News Release

Most of the Public Worries About the Future of Medicare But Sees Debate About Medicare Cuts More as Playing Politics than Actual Plans

Bipartisan Majorities View Medicaid Positively and Think It’s Working Well for Low-Income People

With a divided Congress expected to weigh spending cuts during its debt ceiling and budget debates, the latest KFF Health Tracking Poll finds that the public has broad concerns about Medicare’s sustainability for the future but mostly views the debate about Medicare cuts as largely politics.

About eight in 10 (81%) adults – including similar shares of Democrats, independents and Republicans – say they worry Medicare will not be able to provide the same level of benefits in the future as it provides to seniors today. Many (73%) believe changes need to be made to Medicare to keep it going. At the same time, a large majority (79%) says the back-and-forth between Republicans and Democrats about Medicare cuts is more about both sides playing politics, while one in five (19%) say the debate reflects actual policy plans.

Overall, about eight in 10 adults (81%) view Medicare positively, including similarly large majorities of Democrats, independents and Republicans. 

Three in four (76%) also view the Medicaid program favorably, including two-thirds of Republicans (65%). Most (69%) say that Medicaid is working well for the low-income people it covers, including similar shares across partisans.
About two thirds (66%) of the public say they have a connection to the Medicaid program, either because they have been covered through Medicaid or because they have a child, family member or close friend who has. Republicans with a personal connection to Medicaid are more likely than those who lack such a connection to view the program favorably (70% v. 55%).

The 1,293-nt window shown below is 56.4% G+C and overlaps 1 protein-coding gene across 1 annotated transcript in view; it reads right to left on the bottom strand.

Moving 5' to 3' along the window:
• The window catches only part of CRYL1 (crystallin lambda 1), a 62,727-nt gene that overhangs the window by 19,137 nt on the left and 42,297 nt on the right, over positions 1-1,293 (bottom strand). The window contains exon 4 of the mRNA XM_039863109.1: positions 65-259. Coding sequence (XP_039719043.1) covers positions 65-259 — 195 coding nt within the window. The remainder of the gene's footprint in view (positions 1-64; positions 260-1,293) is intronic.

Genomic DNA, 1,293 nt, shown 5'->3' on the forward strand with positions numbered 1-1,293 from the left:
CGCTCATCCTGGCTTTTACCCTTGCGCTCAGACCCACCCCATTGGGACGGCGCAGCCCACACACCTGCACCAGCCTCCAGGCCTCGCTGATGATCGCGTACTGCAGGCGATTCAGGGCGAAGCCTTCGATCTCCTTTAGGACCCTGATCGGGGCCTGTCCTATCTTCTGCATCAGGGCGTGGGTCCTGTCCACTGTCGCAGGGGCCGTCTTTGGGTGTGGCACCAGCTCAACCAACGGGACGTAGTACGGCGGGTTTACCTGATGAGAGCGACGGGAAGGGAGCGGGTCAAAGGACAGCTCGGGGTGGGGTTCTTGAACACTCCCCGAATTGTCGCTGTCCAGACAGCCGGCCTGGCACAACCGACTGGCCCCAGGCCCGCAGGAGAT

In addition, most of the public view Medicaid primarily as a health insurance program (61%) rather than a welfare program (37%), though there are partisan differences.  

Most Democrats (79%) and independents (60%) view Medicaid primarily as health insurance, while Republicans are narrowly more likely to view it as a welfare program (54% v. 45%). Among Republicans, those with a personal connection to Medicaid mostly view it as health care (55%), while those without such a connection mostly view it as welfare (73%).

Other findings include:

  • Most of the public views the Affordable Care Act (ACA) favorably (62%), though with a big partisan divide. Most Republicans (70%) continue to hold unfavorable views of the law, while most Democrats (90%) have favorable views.
  • About two-thirds (65%) of people living in the 10 states that have not approved the ACA’s Medicaid expansion want their state to do so to cover more low-income uninsured residents.


Designed and analyzed by public opinion researchers at KFF, the survey was conducted from March 14-23, 2023, online and by telephone among a nationally representative sample of 1,271 U.S. adults, in English and in Spanish. The margin of sampling error is plus or minus 3 percentage points for the full sample. For results based on other subgroups, the margin of sampling error may be higher.

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The independent source for health policy research, polling, and news, KFF is a nonprofit organization based in San Francisco, California.